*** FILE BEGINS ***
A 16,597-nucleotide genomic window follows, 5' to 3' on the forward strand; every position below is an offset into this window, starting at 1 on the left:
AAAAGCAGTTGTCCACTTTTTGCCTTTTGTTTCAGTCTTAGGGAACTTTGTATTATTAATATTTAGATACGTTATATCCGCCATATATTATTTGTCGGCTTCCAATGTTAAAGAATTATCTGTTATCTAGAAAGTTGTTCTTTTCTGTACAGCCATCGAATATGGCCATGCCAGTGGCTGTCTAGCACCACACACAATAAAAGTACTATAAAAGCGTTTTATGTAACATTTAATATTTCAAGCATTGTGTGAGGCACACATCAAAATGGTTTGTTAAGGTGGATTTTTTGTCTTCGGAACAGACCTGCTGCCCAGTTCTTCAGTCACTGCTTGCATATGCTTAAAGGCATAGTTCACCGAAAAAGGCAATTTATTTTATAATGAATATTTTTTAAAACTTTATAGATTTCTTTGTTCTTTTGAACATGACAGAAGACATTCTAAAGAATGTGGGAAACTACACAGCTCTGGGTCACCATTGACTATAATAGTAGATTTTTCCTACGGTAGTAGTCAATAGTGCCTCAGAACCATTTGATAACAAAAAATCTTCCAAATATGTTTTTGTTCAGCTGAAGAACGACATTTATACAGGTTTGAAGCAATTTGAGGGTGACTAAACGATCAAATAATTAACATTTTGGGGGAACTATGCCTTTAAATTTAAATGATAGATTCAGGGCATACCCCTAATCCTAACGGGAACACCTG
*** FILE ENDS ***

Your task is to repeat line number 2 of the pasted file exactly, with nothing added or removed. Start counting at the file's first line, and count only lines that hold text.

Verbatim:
AAAAGCAGTTGTCCACTTTTTGCCTTTTGTTTCAGTCTTAGGGAACTTTGTATTATTAATATTTAGATACGTTATATCCGCCATATATTATTTGTCGGCTTCCAATGTTAAAGAATTATCTGTTATCTAGAAAGTTGTTCTTTTCTGTACAGCCATCGAATATGGCCATGCCAGTGGCTGTCTAGCACCACACACAATAAAAGTACTATAAAAGCGTTTTATGTAACATTTAATATTTCAAGCATTGTGTGAGGCACACATCAAAATGGTTTGTTAAGGTGGATTTTTTGTCTTCGGAACAGACCTGCTGCCCAGTTCTTCAGTCACTGCTTGCATATGCTTAAAGGCATAGTTCACCGAAAAAGGCAATTTATTTTATAATGAATATTTTTTAAAACTTTATAGATTTCTTTGTTCTTTTGAACATGACAGAAGACATTCTAAAGAATGTGGGAAACTACACAGCTCTGGGTCACCATTGACTATAATAGTAGATTTTTCCTACGGTAGTAGTCAATAGTGCCTCAGAACCATTTGATAACAAAAAATCTTCCAAATATGTTTTTGTTCAGCTGAAGAACGACATTTATACAGGTTTGAAGCAATTTGAGGGTGACTAAACGATCAAATAATTAACATTTTGGGGGAACTATGCCTTTAAATTTAAATGATAGATTCAGGGCATACCCCTAATCCTAACGGGAACACCTG